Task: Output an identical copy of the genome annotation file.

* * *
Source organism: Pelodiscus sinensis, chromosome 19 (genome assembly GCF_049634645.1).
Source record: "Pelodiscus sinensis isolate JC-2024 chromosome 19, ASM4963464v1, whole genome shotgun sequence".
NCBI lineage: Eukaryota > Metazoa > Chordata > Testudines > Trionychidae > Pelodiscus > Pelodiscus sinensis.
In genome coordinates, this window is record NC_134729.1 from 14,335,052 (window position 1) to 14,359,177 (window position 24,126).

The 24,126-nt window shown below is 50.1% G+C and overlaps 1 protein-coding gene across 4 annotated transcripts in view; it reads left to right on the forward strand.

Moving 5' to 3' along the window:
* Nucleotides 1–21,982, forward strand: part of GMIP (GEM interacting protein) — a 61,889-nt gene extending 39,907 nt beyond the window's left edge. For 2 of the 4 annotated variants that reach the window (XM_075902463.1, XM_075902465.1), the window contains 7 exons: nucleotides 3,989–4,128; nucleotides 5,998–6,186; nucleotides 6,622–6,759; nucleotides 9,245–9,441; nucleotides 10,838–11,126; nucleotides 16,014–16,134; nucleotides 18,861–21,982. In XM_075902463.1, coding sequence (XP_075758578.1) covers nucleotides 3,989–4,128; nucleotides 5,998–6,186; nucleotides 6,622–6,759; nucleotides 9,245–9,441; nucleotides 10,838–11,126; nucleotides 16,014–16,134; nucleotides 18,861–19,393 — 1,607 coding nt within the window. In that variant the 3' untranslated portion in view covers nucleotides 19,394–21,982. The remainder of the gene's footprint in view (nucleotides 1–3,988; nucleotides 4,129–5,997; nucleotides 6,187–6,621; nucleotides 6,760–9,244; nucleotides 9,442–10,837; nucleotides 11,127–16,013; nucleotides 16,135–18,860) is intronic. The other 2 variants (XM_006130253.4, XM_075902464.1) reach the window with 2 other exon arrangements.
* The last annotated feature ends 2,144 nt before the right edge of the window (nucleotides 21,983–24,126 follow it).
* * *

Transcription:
Source organism: Pelodiscus sinensis, chromosome 19 (genome assembly GCF_049634645.1).
Source record: "Pelodiscus sinensis isolate JC-2024 chromosome 19, ASM4963464v1, whole genome shotgun sequence".
NCBI lineage: Eukaryota > Metazoa > Chordata > Testudines > Trionychidae > Pelodiscus > Pelodiscus sinensis.
In genome coordinates, this window is record NC_134729.1 from 14,335,052 (window position 1) to 14,359,177 (window position 24,126).

The 24,126-nt window shown below is 50.1% G+C and overlaps 1 protein-coding gene across 4 annotated transcripts in view; it reads left to right on the forward strand.

Moving 5' to 3' along the window:
* Nucleotides 1–21,982, forward strand: part of GMIP (GEM interacting protein) — a 61,889-nt gene extending 39,907 nt beyond the window's left edge. For 2 of the 4 annotated variants that reach the window (XM_075902463.1, XM_075902465.1), the window contains 7 exons: nucleotides 3,989–4,128; nucleotides 5,998–6,186; nucleotides 6,622–6,759; nucleotides 9,245–9,441; nucleotides 10,838–11,126; nucleotides 16,014–16,134; nucleotides 18,861–21,982. In XM_075902463.1, coding sequence (XP_075758578.1) covers nucleotides 3,989–4,128; nucleotides 5,998–6,186; nucleotides 6,622–6,759; nucleotides 9,245–9,441; nucleotides 10,838–11,126; nucleotides 16,014–16,134; nucleotides 18,861–19,393 — 1,607 coding nt within the window. In that variant the 3' untranslated portion in view covers nucleotides 19,394–21,982. The remainder of the gene's footprint in view (nucleotides 1–3,988; nucleotides 4,129–5,997; nucleotides 6,187–6,621; nucleotides 6,760–9,244; nucleotides 9,442–10,837; nucleotides 11,127–16,013; nucleotides 16,135–18,860) is intronic. The other 2 variants (XM_006130253.4, XM_075902464.1) reach the window with 2 other exon arrangements.
* The last annotated feature ends 2,144 nt before the right edge of the window (nucleotides 21,983–24,126 follow it).